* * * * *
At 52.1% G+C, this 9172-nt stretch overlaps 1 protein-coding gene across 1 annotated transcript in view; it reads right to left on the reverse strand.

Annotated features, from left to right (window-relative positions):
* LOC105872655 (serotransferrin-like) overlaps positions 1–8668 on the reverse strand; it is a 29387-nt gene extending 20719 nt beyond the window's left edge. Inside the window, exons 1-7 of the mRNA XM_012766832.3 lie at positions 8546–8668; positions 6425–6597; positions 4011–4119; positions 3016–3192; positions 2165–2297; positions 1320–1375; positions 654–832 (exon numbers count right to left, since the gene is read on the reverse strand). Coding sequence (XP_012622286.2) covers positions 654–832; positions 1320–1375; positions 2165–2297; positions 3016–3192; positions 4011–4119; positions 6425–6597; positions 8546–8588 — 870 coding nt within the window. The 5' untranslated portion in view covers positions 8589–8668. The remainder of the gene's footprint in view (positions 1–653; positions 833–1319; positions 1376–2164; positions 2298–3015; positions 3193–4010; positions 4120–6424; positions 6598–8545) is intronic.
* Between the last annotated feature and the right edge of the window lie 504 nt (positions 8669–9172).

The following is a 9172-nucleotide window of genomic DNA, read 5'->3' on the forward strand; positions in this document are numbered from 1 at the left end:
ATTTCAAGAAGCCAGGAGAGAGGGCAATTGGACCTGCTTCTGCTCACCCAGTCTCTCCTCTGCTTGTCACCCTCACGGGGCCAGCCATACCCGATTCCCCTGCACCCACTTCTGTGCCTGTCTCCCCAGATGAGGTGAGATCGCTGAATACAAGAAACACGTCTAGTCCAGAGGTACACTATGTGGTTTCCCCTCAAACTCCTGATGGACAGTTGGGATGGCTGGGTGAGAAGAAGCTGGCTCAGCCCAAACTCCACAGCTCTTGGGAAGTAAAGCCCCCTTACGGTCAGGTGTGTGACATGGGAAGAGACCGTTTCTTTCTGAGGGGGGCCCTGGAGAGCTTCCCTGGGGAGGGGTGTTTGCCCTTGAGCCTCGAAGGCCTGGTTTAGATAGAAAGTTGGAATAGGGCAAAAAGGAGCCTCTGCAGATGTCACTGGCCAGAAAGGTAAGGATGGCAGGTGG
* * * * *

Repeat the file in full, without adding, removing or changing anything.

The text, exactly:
At 52.1% G+C, this 9172-nt stretch overlaps 1 protein-coding gene across 1 annotated transcript in view; it reads right to left on the reverse strand.

Annotated features, from left to right (window-relative positions):
* LOC105872655 (serotransferrin-like) overlaps positions 1–8668 on the reverse strand; it is a 29387-nt gene extending 20719 nt beyond the window's left edge. Inside the window, exons 1-7 of the mRNA XM_012766832.3 lie at positions 8546–8668; positions 6425–6597; positions 4011–4119; positions 3016–3192; positions 2165–2297; positions 1320–1375; positions 654–832 (exon numbers count right to left, since the gene is read on the reverse strand). Coding sequence (XP_012622286.2) covers positions 654–832; positions 1320–1375; positions 2165–2297; positions 3016–3192; positions 4011–4119; positions 6425–6597; positions 8546–8588 — 870 coding nt within the window. The 5' untranslated portion in view covers positions 8589–8668. The remainder of the gene's footprint in view (positions 1–653; positions 833–1319; positions 1376–2164; positions 2298–3015; positions 3193–4010; positions 4120–6424; positions 6598–8545) is intronic.
* Between the last annotated feature and the right edge of the window lie 504 nt (positions 8669–9172).

The following is a 9172-nucleotide window of genomic DNA, read 5'->3' on the forward strand; positions in this document are numbered from 1 at the left end:
ATTTCAAGAAGCCAGGAGAGAGGGCAATTGGACCTGCTTCTGCTCACCCAGTCTCTCCTCTGCTTGTCACCCTCACGGGGCCAGCCATACCCGATTCCCCTGCACCCACTTCTGTGCCTGTCTCCCCAGATGAGGTGAGATCGCTGAATACAAGAAACACGTCTAGTCCAGAGGTACACTATGTGGTTTCCCCTCAAACTCCTGATGGACAGTTGGGATGGCTGGGTGAGAAGAAGCTGGCTCAGCCCAAACTCCACAGCTCTTGGGAAGTAAAGCCCCCTTACGGTCAGGTGTGTGACATGGGAAGAGACCGTTTCTTTCTGAGGGGGGCCCTGGAGAGCTTCCCTGGGGAGGGGTGTTTGCCCTTGAGCCTCGAAGGCCTGGTTTAGATAGAAAGTTGGAATAGGGCAAAAAGGAGCCTCTGCAGATGTCACTGGCCAGAAAGGTAAGGATGGCAGGTGG